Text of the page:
Many web forms and other systems ask for the postcode as well as the State. In Australia, it is a simple relationship and does not currently require a complex lookup table, since each State or Territory has a fixed numeric range of postcodes. By executing an IF-ELSE-ELSE-ELSE... one can easily determine the State. It also deals with the fact that most web forms will have data entered as strings, and attempts to parse it, or defaults to one of the States.
In order to reduce the number of fields for our clients to fill out, we wanted a way to collect the most detailed information in the least number of form fields. In Australia, the Postcode is closely related to the State or Territory, and one could go for a full database lookup solution. However, a simpler solution given here is just to use the fact that Australian Postcodes are numeric, and that given numeric ranges are tied to specific States and Territories.
The Australian Postal Service (called Australia Post) maintains the Postcodes register, and from their website and others, it is possible to look up the Postcode from an address, or a town name. However, there are times when the Postcode may be collected for one reason or another, such as to determine the closest store for a given business, and often the State is also requested. But we all know that more information required of our users just means less completions.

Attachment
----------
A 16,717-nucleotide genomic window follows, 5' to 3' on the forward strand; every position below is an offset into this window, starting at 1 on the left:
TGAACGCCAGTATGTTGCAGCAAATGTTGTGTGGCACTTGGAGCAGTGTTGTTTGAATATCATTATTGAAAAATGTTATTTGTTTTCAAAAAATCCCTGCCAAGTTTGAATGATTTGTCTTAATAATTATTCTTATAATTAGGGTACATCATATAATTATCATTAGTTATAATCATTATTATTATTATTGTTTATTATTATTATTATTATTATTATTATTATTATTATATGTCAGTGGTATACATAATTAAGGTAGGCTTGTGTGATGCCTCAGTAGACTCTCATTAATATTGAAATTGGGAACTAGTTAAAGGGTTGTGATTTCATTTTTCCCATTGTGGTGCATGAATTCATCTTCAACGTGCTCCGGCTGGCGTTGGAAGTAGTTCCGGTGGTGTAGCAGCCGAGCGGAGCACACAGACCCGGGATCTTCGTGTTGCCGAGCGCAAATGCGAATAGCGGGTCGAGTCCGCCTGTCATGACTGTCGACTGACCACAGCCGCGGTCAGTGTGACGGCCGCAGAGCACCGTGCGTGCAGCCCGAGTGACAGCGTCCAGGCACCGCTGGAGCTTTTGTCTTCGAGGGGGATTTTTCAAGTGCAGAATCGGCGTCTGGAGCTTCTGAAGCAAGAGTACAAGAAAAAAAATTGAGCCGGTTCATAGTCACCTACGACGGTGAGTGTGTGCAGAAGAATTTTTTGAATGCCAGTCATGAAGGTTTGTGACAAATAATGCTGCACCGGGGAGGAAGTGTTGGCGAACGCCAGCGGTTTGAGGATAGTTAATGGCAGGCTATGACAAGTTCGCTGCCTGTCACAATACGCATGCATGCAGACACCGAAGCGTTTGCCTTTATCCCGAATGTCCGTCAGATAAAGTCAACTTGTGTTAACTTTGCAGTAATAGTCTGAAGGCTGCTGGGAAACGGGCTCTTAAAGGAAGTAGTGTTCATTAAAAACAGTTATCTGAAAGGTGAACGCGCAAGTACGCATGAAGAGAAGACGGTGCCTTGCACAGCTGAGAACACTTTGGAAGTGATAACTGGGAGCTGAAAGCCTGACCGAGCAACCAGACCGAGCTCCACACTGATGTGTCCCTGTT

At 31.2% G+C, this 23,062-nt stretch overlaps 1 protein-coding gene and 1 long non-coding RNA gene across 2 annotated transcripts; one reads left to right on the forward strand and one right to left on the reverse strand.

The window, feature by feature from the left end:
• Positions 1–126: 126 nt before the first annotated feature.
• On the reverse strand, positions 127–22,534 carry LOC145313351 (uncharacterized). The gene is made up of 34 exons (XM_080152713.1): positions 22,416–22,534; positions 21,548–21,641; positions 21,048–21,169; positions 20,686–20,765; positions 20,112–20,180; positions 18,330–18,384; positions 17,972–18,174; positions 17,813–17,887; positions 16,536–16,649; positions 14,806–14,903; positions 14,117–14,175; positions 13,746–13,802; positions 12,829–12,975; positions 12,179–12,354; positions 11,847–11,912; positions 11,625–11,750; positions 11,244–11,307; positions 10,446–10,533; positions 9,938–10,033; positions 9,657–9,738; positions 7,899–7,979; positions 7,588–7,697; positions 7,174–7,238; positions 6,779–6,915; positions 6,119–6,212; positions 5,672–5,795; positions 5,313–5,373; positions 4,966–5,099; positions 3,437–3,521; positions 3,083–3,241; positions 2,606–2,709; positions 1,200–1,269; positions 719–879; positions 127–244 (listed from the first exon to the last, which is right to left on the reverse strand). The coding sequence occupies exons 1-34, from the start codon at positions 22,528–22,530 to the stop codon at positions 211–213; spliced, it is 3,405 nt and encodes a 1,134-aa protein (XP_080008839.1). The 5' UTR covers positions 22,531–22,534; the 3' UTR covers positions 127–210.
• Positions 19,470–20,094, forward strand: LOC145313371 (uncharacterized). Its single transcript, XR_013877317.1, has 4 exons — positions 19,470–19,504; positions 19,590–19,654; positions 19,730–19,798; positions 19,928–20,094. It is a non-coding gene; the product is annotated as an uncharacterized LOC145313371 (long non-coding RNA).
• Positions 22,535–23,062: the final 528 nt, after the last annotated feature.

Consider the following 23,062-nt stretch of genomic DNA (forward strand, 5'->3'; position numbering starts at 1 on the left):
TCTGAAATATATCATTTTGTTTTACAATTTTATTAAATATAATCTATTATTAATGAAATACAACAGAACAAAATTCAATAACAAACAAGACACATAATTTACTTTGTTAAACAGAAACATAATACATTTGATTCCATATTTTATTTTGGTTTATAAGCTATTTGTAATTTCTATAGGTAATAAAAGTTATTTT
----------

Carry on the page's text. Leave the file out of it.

The Postcode in Australia is a 4 digit number, written as "0000" through to "9999", for example, Sydney has a Postcode of 2000.
Using the code
This is a simple function, written in C# but easily translatable to other languages.
The only parameter required is the
string for the
Postcode, which is likely to be what someone will have typed into a "
Postcode" field on a form. It does not need to be a number that is entered.
The function returns a
string being the conventional abbreviation used for one of the Australian States or Territories.
We are hard-coding to default to "
NSW" if the string cannot be parsed as a number, or if the number does not fit within the ranges of
static string stateFromPostcode(string postcodeString)
string returnState = "NSW";
int postcode = 0;
bool result = Int32.TryParse(postcodeString, out postcode);
if (result == true)
if ((postcode > 799) && (postcode < 1000)) returnState = "NT";
else if (postcode < 2000) returnState = "NSW";
else if (((postcode > 2599) && (postcode < 2619)) ||
((postcode > 2899) && (postcode < 3000))) returnState = "ACT";
else if (postcode < 3000) returnState = "NSW";
else if (postcode < 4000) returnState = "VIC";
else if (postcode < 5000) returnState = "QLD";
else if (postcode < 6000) returnState = "SA";
else if (postcode < 7000) returnState = "WA";
else if (postcode < 8000) returnState = "TAS";
else returnState = "NSW";
} else returnState = "NSW";
Points of Interest
See the Postcodes Australia website for a table stating the Postcode numeric ranges for Australian States and Territories.
- 15th September, 2021: First version published (with a couple of typos!)